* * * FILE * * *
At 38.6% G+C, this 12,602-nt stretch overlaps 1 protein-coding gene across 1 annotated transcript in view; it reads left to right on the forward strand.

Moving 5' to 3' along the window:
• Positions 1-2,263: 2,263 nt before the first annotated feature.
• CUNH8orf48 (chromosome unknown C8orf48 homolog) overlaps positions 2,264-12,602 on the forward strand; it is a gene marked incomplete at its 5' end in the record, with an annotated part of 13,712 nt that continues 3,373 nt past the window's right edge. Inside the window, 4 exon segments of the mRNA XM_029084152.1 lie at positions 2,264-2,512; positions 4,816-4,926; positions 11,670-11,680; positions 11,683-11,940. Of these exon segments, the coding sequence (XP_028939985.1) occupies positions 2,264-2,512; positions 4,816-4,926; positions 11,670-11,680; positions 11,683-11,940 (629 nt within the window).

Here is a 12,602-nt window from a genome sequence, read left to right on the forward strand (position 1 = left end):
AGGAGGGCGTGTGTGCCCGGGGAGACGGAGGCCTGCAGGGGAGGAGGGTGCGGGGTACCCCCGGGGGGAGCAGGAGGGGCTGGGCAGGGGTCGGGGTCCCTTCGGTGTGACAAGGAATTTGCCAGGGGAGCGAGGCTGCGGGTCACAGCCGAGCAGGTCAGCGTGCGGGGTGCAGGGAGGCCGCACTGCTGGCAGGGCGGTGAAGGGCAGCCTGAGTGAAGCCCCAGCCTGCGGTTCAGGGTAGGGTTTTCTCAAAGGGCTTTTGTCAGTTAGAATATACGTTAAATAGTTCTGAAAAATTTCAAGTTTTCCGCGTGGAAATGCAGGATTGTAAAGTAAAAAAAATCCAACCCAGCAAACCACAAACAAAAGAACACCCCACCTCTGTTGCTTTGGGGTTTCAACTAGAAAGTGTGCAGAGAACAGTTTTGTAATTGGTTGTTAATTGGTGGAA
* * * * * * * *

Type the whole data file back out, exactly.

At 38.6% G+C, this 12,602-nt stretch overlaps 1 protein-coding gene across 1 annotated transcript in view; it reads left to right on the forward strand.

Moving 5' to 3' along the window:
• Positions 1-2,263: 2,263 nt before the first annotated feature.
• CUNH8orf48 (chromosome unknown C8orf48 homolog) overlaps positions 2,264-12,602 on the forward strand; it is a gene marked incomplete at its 5' end in the record, with an annotated part of 13,712 nt that continues 3,373 nt past the window's right edge. Inside the window, 4 exon segments of the mRNA XM_029084152.1 lie at positions 2,264-2,512; positions 4,816-4,926; positions 11,670-11,680; positions 11,683-11,940. Of these exon segments, the coding sequence (XP_028939985.1) occupies positions 2,264-2,512; positions 4,816-4,926; positions 11,670-11,680; positions 11,683-11,940 (629 nt within the window).

Here is a 12,602-nt window from a genome sequence, read left to right on the forward strand (position 1 = left end):
AGGAGGGCGTGTGTGCCCGGGGAGACGGAGGCCTGCAGGGGAGGAGGGTGCGGGGTACCCCCGGGGGGAGCAGGAGGGGCTGGGCAGGGGTCGGGGTCCCTTCGGTGTGACAAGGAATTTGCCAGGGGAGCGAGGCTGCGGGTCACAGCCGAGCAGGTCAGCGTGCGGGGTGCAGGGAGGCCGCACTGCTGGCAGGGCGGTGAAGGGCAGCCTGAGTGAAGCCCCAGCCTGCGGTTCAGGGTAGGGTTTTCTCAAAGGGCTTTTGTCAGTTAGAATATACGTTAAATAGTTCTGAAAAATTTCAAGTTTTCCGCGTGGAAATGCAGGATTGTAAAGTAAAAAAAATCCAACCCAGCAAACCACAAACAAAAGAACACCCCACCTCTGTTGCTTTGGGGTTTCAACTAGAAAGTGTGCAGAGAACAGTTTTGTAATTGGTTGTTAATTGGTGGAA